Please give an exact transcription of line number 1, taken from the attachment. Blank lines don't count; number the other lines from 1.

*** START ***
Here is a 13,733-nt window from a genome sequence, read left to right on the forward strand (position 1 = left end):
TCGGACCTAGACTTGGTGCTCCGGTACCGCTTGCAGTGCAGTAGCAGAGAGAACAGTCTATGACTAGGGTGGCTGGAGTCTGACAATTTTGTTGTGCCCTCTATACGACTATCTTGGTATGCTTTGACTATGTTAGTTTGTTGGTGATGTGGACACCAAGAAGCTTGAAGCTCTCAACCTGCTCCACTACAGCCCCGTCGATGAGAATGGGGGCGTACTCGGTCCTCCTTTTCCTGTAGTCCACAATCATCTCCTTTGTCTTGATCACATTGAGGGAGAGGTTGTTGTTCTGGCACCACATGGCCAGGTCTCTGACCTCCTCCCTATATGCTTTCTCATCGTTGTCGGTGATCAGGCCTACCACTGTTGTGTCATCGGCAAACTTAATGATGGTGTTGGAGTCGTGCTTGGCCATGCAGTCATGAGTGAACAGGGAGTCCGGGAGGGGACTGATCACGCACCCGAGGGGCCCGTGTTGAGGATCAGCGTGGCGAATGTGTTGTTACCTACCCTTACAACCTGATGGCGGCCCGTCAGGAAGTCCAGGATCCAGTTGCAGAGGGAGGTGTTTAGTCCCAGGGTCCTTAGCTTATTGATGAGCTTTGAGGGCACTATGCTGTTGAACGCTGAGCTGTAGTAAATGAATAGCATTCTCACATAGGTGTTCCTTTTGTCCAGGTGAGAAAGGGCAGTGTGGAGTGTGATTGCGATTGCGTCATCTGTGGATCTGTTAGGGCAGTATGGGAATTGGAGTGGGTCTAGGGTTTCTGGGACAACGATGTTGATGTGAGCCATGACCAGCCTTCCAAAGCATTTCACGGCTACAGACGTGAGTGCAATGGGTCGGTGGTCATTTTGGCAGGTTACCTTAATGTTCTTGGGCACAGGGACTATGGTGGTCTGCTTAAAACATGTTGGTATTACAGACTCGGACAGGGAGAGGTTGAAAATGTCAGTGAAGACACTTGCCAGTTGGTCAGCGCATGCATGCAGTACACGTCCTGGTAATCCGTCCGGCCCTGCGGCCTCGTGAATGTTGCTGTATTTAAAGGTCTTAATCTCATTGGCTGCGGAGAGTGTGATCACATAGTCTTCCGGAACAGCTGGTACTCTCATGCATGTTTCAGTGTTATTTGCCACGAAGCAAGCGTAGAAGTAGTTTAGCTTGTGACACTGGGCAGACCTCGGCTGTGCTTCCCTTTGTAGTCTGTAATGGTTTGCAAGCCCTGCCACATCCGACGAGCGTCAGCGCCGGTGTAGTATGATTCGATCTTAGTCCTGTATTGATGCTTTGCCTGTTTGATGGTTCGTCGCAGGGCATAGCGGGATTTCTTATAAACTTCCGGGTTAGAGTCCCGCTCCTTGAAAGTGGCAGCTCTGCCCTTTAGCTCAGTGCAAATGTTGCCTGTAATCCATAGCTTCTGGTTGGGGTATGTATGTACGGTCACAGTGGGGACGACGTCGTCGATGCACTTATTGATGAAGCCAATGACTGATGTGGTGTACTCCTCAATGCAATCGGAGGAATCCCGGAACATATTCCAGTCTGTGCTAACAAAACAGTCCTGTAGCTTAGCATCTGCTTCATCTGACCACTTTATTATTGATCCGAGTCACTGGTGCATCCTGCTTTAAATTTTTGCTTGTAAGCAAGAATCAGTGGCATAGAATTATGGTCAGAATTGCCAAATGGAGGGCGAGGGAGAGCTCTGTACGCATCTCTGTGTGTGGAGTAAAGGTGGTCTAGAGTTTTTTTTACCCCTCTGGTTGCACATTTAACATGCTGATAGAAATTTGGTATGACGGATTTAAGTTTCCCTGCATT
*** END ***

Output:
Here is a 13,733-nt window from a genome sequence, read left to right on the forward strand (position 1 = left end):